FDA crushes cherry claims

By Jess Halliday

- Last updated on GMT

Related tags: Health claims, Nutrition, Cancer

The FDA is unconvinced that cherries pack as much of a health punch
as some marketers of cherry-based products are claiming. It has
issued warning letters to 29 companies, telling them to stop making
disease prevention or treatment claims on their websites and
product labels.

The most common claims made on the company's websites are that cherries contain potent anticancer agents, can relieve pain of gout or arthritis, and are beneficial for heart health.

In fact, a number of studies exist that point to the health benefits of cherries. These include the work of Russel Reiter and colleagues at the University of Texas Health Center, who detected high levels of the anti-oxidant melatonin, understood to function as a free-radical scavenger, in tart cherries.

They reported their findings in the Journal of Agricultural and Food Chemistry (2001 Oct;49(10):4898-902): "The implication…is that consuming cherries could be an important source of dietary melatonin inasmuch as melatonin is readily absorbed when taken orally."​In 2003, scientists reported in The Cancer Letter​ (Bourquin et al; May 8;194(1):13-9) that phytochemicals called anthocyanins, which are found in specially-enriched tart cherries, had been seen to inhibit the development of tumors in mice and reduce the proliferation of human colon cancer cells.

In 1950 a study investigated a cherry diet as a control for gout and arthritis (Blau LW, Tex Rep Biol Med. 1950;8(3):309-11). The mechanism for the anti-gout effect was more recently explained by Kader et al in the Journal of Nutrition (2003 Jun;133(6):1826-9), in a study which observed a decrease in plasma urate in cherry consuming women.

As to cherries' role in heart health, research is currently underway at Michigan State University to assess the effect of tart cherries on c-reactive protein, a biomarker for cardiovascular risk.

But the health claims legislation in the United States is strict: only after a body of evidence to support a health claim for a particular food or ingredient has been submitted, reviewed and approved by the FDA can products carry specific wording about health-promoting properties.

There are three different types of health claim: 'unqualified' health claims must meet the Significant Scientific Agreement standard, whereas 'qualified' health claims acknowledge the benefit of providing consumers with information on labels concerning diet and health even if the science is only 'somewhat settled' (ie does not need the Significant Scientific Agreement standard).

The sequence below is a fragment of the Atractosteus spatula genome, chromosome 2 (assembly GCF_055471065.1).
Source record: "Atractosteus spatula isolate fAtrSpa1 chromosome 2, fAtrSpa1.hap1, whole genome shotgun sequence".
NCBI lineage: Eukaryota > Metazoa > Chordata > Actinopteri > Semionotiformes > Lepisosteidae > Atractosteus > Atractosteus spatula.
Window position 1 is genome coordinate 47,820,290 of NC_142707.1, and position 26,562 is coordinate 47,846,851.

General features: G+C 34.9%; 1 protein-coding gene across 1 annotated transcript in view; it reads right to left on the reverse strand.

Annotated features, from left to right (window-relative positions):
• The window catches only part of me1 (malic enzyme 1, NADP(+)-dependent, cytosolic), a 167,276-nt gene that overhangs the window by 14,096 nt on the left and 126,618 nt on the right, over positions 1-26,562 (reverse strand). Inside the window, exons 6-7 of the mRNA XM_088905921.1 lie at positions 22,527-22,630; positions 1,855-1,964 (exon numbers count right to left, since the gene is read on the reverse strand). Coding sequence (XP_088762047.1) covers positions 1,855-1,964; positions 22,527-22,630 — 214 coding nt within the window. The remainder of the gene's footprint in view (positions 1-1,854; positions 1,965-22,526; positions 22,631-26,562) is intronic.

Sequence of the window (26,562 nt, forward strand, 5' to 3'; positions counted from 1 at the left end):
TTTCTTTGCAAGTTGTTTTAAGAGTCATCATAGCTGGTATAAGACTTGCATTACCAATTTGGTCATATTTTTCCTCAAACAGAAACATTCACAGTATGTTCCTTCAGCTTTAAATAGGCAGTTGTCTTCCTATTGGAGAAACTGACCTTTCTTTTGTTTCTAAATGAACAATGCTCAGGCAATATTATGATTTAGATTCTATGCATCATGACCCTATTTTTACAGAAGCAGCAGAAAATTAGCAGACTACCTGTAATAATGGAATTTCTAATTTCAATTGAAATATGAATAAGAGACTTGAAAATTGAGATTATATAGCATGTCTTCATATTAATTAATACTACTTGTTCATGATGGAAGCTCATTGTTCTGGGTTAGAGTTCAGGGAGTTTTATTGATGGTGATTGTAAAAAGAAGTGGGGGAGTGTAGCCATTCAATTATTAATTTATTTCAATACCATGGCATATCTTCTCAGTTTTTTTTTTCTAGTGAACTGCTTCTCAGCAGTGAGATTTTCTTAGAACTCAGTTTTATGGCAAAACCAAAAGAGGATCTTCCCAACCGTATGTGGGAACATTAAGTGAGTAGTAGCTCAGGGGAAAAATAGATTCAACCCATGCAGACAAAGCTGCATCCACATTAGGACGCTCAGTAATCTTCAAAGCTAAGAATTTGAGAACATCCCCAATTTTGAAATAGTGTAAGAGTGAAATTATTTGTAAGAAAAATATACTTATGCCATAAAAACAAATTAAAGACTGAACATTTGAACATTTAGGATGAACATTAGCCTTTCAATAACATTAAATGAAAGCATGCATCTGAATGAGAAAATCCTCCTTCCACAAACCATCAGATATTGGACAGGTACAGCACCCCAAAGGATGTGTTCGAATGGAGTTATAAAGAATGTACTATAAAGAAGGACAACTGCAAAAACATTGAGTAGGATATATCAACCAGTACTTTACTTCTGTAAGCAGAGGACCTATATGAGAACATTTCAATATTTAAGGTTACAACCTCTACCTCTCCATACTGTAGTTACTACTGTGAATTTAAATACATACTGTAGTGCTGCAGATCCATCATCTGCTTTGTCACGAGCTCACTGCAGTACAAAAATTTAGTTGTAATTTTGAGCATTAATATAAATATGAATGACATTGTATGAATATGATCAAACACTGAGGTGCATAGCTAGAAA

The third type, structure/function claims, refer only to the effect that a substance has on the structure or function of the body, nor a specific disease. For example, "calcium builds strong bones"​.

In the absence of formal health claims linking cherries to a reduce risk of any disease or specific effect on the body, the FDA told the companies that wording on their websites and/or product labels constitutes "serious violations of the federal Food, Drug, and Cosmetic Act"​.

It warned that enforcement action may be carried out if these violations are not promptly corrected - which could include seizure of products, injunction against manufacturers and distributors, and criminal sanctions.

Phil Korson, executive director of the Michigan Cherry Committee, told NutraIngredients-USA.com that he was surprised at the warning letters.

"We are trying to sort out the connection between the websites and the labeling,"​ he said.

"The industry continues to invest in research, and the evidence is very compelling."

He added that there is a danger the FDA's action could prove damaging to the industry.

"People don't understand the background behind this. When a warning letter goes out we take it very seriously. We want companies to be in compliance."​ Eighteen of the 29 companies that received warning letters are based in Michigan, and many are small, family-run enterprises.

Related topics: Regulation

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